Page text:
Doc’s decision to retire after 43 years brings tears of gratitude
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The first time I walked into Dr. B’s office 20-some years ago, I didn’t know what to expect. All my primary doctors had been black, but black doctors were scarce.
I had to trust that whoever came through the door to examine me would be someone who treated every patient the same regardless of race, ethnicity or status.
James P. Baraglia, M.D. — affectionately known as “Dr. B” — turned out to be that person.
For more than two decades, I have trusted him to help me maintain my health.
He nagged me until I finally stopped smoking — for good. He showed me the value of regular exercise by working out every day — come scorching heat or freezing hawk.
During a routine breast exam, he found a malignant lump so tiny I couldn’t even feel it.
Dr. B has held my hand through several health scares — real and imagined.
But most of all, he has always treated me with not only professional courtesy, but with … I don’t know … je ne sais quoi? And that made me feel like I was his favorite patient.
So when I received my “Dear Patient” letter informing me that he would be retiring effective Dec. 31, I was stunned.
“No. No. No,” I wanted to cry. “Who’s going to look after me now?”
I’m not alone in my angst. According to recent surveys, one in four practicing physicians in the U.S. is over age 60, and most of them will retire in the next five years.
After sulking for a few weeks, I made my final appointment with Dr. B.
“Why now?” I asked him.
We’ve had countless conversations about everything from milestones to politics, and Dr. B. has always been candid. This time, he answered me in a poignant essay.
Here are a few excerpts:
“The answer is both simple and complex. Our world seems to be chaotic — anger, violence and despair have taken the place of peace, acceptance and hope. We need reasonable people with the power and ability to reverse this alarming trend. I’m sure that people of good will, from all generations, would willingly do their part to meet this goal.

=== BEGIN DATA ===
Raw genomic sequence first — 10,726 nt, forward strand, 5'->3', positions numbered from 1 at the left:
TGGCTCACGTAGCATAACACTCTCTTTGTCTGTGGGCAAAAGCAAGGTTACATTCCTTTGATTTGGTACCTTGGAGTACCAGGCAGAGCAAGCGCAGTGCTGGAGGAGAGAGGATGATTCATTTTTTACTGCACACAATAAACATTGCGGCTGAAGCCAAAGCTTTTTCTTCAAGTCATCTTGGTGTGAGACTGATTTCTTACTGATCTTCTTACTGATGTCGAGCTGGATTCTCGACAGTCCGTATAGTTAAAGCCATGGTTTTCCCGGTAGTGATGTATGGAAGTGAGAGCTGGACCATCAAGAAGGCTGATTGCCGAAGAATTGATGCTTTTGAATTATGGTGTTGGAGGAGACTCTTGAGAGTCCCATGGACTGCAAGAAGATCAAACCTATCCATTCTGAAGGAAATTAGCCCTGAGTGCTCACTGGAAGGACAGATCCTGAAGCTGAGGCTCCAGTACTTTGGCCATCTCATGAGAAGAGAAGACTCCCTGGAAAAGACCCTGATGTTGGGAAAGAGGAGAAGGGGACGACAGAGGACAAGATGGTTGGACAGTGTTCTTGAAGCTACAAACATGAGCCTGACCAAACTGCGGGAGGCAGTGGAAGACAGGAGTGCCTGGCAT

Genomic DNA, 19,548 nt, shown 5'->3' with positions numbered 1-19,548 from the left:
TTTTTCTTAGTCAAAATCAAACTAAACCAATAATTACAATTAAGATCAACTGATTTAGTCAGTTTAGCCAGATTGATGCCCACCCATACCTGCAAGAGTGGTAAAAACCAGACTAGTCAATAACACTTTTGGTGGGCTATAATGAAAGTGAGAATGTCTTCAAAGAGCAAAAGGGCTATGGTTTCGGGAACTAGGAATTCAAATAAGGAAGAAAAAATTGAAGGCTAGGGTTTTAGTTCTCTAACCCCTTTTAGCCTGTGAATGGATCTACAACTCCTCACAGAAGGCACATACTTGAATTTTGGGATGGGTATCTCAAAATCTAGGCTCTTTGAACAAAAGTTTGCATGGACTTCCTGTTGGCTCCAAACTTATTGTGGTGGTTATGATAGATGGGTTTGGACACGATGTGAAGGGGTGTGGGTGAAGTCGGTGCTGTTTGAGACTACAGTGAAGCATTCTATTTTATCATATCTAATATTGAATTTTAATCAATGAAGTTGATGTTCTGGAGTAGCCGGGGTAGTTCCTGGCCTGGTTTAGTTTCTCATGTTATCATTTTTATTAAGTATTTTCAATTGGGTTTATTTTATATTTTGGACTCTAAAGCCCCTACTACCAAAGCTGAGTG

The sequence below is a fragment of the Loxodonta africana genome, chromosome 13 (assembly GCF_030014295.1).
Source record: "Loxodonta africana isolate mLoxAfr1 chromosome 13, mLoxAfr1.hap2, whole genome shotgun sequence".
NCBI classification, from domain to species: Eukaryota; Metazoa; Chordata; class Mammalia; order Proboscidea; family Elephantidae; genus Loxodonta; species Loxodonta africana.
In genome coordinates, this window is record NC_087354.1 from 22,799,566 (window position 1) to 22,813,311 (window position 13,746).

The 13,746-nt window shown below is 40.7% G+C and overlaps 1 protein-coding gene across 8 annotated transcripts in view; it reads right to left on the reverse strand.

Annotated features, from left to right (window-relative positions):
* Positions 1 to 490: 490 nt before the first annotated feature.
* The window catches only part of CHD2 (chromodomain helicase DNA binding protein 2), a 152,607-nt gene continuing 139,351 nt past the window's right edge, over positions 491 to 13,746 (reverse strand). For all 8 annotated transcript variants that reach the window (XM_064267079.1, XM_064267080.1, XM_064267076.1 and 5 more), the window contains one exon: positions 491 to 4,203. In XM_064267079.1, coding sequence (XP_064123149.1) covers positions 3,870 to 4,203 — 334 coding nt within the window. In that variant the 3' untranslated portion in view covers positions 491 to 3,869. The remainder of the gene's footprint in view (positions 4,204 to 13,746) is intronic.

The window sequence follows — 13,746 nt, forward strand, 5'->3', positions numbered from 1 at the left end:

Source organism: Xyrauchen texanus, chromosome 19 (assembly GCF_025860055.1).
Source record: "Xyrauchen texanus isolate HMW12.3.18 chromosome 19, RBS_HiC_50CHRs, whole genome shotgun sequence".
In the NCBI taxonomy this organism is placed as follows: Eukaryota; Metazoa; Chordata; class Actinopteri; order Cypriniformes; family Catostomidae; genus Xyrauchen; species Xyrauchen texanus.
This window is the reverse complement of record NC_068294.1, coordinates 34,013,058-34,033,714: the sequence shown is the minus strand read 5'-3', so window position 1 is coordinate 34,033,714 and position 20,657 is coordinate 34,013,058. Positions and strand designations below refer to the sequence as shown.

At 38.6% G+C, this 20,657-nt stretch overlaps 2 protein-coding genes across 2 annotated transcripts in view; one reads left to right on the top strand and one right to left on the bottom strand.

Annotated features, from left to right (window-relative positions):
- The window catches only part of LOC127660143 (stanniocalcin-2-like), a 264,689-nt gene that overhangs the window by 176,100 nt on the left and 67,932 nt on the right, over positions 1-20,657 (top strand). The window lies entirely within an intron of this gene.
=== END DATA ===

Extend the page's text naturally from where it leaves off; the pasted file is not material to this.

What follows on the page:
In the meantime, this gave me a sense of urgency. It is important to me to spend time with my family and friends, open new chapters in my life and build everlasting pleasant memories. And the time for that is now, while my health and mind are sound. So as I approach my 70th year, having practiced medicine for 43 years, I decided to take the opportunity to gracefully exit.”
A recent study by CompHealth, a health care staffing firm, found that most physicians wanted to keep working “due to the enjoyment of the practice of medicine, and the social aspects of working.”
Dr. B apparently also struggled with his decision to “hang up his stethoscope.”
“[I] feel reservation and remorse in that decision. I was honored to have patients that allowed me to be a part of their lives, regardless of color, race, religion or income. Many of these patients have become friends, and I will miss caring for them and their families in their times of need. Our conversations went beyond medical care. We often discussed life in general, sports, travel, family and even politics. I will forever cherish these conversations.”
Having practiced medicine for four decades, he offers some sage advice for doctors just starting their careers:
As health care costs escalate, administrations and corporations become larger and more powerful. This is an unintended consequence in a system that seeks to provide the best medical care available, and has forced many physicians to become employed by institutions or groups. … But something is missing. … I believe it is the ‘art of medicine.’… [W]hat about the essential patient-doctor relationship — sitting with a patient or family, getting to know them, their concerns and what makes them tick??? Being concerned about aspects of their life beyond their medical needs is critical to good patient care.”
Dr. Baraglia had always wanted to be a physician, and in eighth grade, he was struck by a quote from Dr. W.C. Alvarez: “I know of no other work which gives such a soul-filling and life-long satisfaction …”
But it was the simple words from another doctor — Dr. Seuss — that became Dr. Baraglia’s favorite saying:
“Don’t cry because it is over — smile because it happened.”
Thank you, Dr. B, for happening to me.
Dr. James P. Baraglia and columnist Mary Mitchell on her last visit. Dr. B is retiring at the end of the year.